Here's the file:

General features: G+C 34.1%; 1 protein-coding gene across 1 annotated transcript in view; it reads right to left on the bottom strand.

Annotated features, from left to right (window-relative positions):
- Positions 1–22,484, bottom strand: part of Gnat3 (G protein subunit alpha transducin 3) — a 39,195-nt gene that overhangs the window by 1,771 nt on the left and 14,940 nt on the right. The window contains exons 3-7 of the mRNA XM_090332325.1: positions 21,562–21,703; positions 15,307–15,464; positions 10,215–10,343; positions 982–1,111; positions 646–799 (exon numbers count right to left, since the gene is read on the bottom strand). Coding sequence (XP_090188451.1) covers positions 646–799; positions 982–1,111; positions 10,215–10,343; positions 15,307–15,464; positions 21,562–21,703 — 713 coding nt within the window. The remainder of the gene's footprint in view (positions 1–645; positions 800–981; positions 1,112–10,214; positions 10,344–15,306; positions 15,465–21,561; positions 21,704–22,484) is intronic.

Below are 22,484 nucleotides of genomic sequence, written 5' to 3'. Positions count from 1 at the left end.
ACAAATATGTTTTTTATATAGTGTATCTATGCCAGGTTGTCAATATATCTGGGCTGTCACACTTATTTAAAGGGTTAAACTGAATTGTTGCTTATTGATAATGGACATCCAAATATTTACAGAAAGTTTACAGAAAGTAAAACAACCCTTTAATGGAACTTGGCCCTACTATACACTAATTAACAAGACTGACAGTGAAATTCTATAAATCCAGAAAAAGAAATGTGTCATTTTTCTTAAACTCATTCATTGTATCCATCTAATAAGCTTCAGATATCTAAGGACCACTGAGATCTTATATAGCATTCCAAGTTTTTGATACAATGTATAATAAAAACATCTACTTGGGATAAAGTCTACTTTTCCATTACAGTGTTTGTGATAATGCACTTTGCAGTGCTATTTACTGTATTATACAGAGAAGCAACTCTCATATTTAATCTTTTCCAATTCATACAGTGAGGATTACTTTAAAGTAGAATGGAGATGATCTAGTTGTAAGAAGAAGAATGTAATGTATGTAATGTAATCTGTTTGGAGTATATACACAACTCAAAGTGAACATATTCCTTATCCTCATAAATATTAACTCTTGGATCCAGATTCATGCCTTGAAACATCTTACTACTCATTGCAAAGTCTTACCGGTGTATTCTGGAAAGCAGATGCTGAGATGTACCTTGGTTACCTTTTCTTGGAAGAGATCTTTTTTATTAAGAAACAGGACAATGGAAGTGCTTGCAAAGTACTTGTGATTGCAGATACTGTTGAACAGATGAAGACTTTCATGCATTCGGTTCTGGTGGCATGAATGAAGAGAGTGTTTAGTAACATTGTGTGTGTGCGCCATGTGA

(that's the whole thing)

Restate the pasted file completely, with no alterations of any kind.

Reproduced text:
General features: G+C 34.1%; 1 protein-coding gene across 1 annotated transcript in view; it reads right to left on the bottom strand.

Annotated features, from left to right (window-relative positions):
- Positions 1–22,484, bottom strand: part of Gnat3 (G protein subunit alpha transducin 3) — a 39,195-nt gene that overhangs the window by 1,771 nt on the left and 14,940 nt on the right. The window contains exons 3-7 of the mRNA XM_090332325.1: positions 21,562–21,703; positions 15,307–15,464; positions 10,215–10,343; positions 982–1,111; positions 646–799 (exon numbers count right to left, since the gene is read on the bottom strand). Coding sequence (XP_090188451.1) covers positions 646–799; positions 982–1,111; positions 10,215–10,343; positions 15,307–15,464; positions 21,562–21,703 — 713 coding nt within the window. The remainder of the gene's footprint in view (positions 1–645; positions 800–981; positions 1,112–10,214; positions 10,344–15,306; positions 15,465–21,561; positions 21,704–22,484) is intronic.

Below are 22,484 nucleotides of genomic sequence, written 5' to 3'. Positions count from 1 at the left end.
ACAAATATGTTTTTTATATAGTGTATCTATGCCAGGTTGTCAATATATCTGGGCTGTCACACTTATTTAAAGGGTTAAACTGAATTGTTGCTTATTGATAATGGACATCCAAATATTTACAGAAAGTTTACAGAAAGTAAAACAACCCTTTAATGGAACTTGGCCCTACTATACACTAATTAACAAGACTGACAGTGAAATTCTATAAATCCAGAAAAAGAAATGTGTCATTTTTCTTAAACTCATTCATTGTATCCATCTAATAAGCTTCAGATATCTAAGGACCACTGAGATCTTATATAGCATTCCAAGTTTTTGATACAATGTATAATAAAAACATCTACTTGGGATAAAGTCTACTTTTCCATTACAGTGTTTGTGATAATGCACTTTGCAGTGCTATTTACTGTATTATACAGAGAAGCAACTCTCATATTTAATCTTTTCCAATTCATACAGTGAGGATTACTTTAAAGTAGAATGGAGATGATCTAGTTGTAAGAAGAAGAATGTAATGTATGTAATGTAATCTGTTTGGAGTATATACACAACTCAAAGTGAACATATTCCTTATCCTCATAAATATTAACTCTTGGATCCAGATTCATGCCTTGAAACATCTTACTACTCATTGCAAAGTCTTACCGGTGTATTCTGGAAAGCAGATGCTGAGATGTACCTTGGTTACCTTTTCTTGGAAGAGATCTTTTTTATTAAGAAACAGGACAATGGAAGTGCTTGCAAAGTACTTGTGATTGCAGATACTGTTGAACAGATGAAGACTTTCATGCATTCGGTTCTGGTGGCATGAATGAAGAGAGTGTTTAGTAACATTGTGTGTGTGCGCCATGTGA